4DTV Satellite receiver Page 4

And unlike DSS, which is a closed system with just two program providers (DirecTV and USSB), C-band is an open system with a dozen or so program providers. This allows 4DTV owners to select from a dizzying array of different programming packages. Some providers even let you build your own program lineup, selecting à la carte only those channels that interest you.

Increased competition results in lower prices. According to an article in the July 1998 issue of Satellite Orbit magazine, "A typical monthly C-band subscription bill runs about $60 for 138 channels. That comes to about $5 per channel a year. Compare that to the average cable bill, with about 65 channels for about $8 per channel a year, or the small dish DirecTV/USSB packages with 103 channels at $81 a month—or $7.78 per channel a year."

Even better, with a BUD (industry parlance for "big ugly dish"), you can get something for nothing: at least 100 free full-time channels plus hundreds of occasional broadcasts. True, many of these are home shopping, pay-per-view preview, and religious channels, but hey—the price is right.

Last but not least are the many "wild feeds," which are unscheduled transmissions of network programs to affiliates, live news and sports feeds, etc. Although they not formally scheduled, many wild feeds are listed in paper program guides such as Satellite Orbit magazine. Using a UPN wild feed, I regularly watch Star Trek: Voyager days before it is broadcast locally. One interesting fact: At the half-hour mark where local commercials are usually inserted, the screen goes black.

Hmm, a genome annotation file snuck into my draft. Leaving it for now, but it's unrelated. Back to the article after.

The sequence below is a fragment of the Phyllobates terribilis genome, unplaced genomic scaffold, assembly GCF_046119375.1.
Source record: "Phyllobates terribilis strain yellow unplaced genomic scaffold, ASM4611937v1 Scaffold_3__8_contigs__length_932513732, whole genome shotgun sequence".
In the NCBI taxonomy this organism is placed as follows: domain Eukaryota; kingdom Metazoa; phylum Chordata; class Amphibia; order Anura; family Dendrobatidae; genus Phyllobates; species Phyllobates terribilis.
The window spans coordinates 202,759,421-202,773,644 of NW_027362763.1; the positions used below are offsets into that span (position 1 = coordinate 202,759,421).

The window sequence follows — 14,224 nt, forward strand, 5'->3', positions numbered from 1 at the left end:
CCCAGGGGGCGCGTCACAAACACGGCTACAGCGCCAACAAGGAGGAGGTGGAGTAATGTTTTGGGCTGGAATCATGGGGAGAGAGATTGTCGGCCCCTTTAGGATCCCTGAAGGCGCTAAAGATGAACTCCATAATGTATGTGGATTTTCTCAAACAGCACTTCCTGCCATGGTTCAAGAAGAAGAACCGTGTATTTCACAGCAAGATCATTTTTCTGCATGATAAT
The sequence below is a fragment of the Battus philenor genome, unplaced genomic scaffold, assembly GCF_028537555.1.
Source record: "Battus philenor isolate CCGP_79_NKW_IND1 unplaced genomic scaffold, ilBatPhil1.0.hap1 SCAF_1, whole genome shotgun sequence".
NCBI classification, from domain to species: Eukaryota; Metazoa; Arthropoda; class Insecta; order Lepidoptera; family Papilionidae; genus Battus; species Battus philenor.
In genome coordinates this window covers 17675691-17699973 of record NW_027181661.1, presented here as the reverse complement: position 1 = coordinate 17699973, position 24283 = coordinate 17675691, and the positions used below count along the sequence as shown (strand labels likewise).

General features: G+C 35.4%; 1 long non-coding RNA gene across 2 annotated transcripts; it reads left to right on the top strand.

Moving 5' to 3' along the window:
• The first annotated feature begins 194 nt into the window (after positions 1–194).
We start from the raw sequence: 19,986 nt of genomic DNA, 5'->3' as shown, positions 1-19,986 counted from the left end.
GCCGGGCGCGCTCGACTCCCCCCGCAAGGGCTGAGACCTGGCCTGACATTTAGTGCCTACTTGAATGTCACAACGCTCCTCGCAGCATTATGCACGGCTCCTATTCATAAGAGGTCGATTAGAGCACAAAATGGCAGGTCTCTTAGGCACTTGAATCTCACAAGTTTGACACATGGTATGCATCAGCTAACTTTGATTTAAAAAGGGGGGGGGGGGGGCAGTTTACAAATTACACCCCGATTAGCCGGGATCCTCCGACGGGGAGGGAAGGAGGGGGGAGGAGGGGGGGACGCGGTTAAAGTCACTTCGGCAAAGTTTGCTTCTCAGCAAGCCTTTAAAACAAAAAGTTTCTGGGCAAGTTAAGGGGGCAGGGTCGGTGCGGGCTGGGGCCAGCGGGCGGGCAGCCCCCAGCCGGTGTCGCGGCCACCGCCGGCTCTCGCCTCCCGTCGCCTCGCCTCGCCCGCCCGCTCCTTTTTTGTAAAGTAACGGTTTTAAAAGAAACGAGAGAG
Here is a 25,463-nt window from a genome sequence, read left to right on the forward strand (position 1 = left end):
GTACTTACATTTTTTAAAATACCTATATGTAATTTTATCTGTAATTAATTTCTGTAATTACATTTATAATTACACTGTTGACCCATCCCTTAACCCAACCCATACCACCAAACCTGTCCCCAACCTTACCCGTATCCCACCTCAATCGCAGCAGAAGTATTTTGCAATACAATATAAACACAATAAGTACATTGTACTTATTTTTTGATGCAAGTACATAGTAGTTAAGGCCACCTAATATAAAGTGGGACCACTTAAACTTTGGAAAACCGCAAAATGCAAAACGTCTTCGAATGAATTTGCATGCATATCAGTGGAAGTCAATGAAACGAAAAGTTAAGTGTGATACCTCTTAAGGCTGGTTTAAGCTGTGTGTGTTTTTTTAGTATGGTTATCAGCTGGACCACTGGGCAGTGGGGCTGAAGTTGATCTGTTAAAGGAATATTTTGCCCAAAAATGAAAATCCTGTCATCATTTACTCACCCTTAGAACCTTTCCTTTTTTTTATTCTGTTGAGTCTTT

Surfin' Safari
With so many channels to choose from, it's all too easy to get lost in space. DSS owners have always enjoyed an onscreen interactive program guide (IPG); now 4DTV brings this same useful feature to the C-band universe. The IPG is automatically downloaded every night via satellite G9, and it uses color coding to indicate movies, sports, pay-per-view, etc.

An Interests button on the remote lets you limit and sort the IPG by category, including Network Series, News/Education, Movies, Sports, Pay Per View, and Music/ Radio. There are also two Favorite Channel categories, which you can use to create your own custom listings. Unfortunately, the IPG is not very responsive or zippy at the best of times, and it really bogs down when any of these categories is activated; impatient person that I am, I quickly gave up and switched the IPG back to All Programs.

In addition to printed program guides such as the aforementioned Satellite Orbit, the Internet portal Web site Excite (www.excite.com) recently added a very useful 4DTV programming grid. I highly recommend this free service to all 4DTV owners. (The grid can also display your local broadcast, cable, and DBS listings.)

DSS does beat 4DTV in a few user-interface areas. For example, most DSS receivers let you record a program with a single button-push: An IR emitter turns on the VCR, starts it recording, and stops it when the program is over. With 4DTV, all you can do is set a timer, which turns the unit on and switches it to the selected channel. If you want to record the show, you've got to manually program your VCR to record at the appropriate time.

DSS also makes it a snap to order pay-per-view movies. All it takes are a few button-pushes on the remote and you're in business. Certain DigiCipher PPV events can be ordered via the remote (this is called Instant Pay Per View, or IPPV), but most PPV channels require you to call an 800 number to request a viewing. Some PPV events on 4DTV are copy-protected and cannot be videotaped, and others offer an option to pay a higher price to unlock the program for taping (grrr!). Finally, PPV movies cost $3.99 on 4DTV; they're a dollar less on DSS.

General Instrument Corp.
6262 Lusk Boulevard
San Diego, CA 92121
(800) 225-9446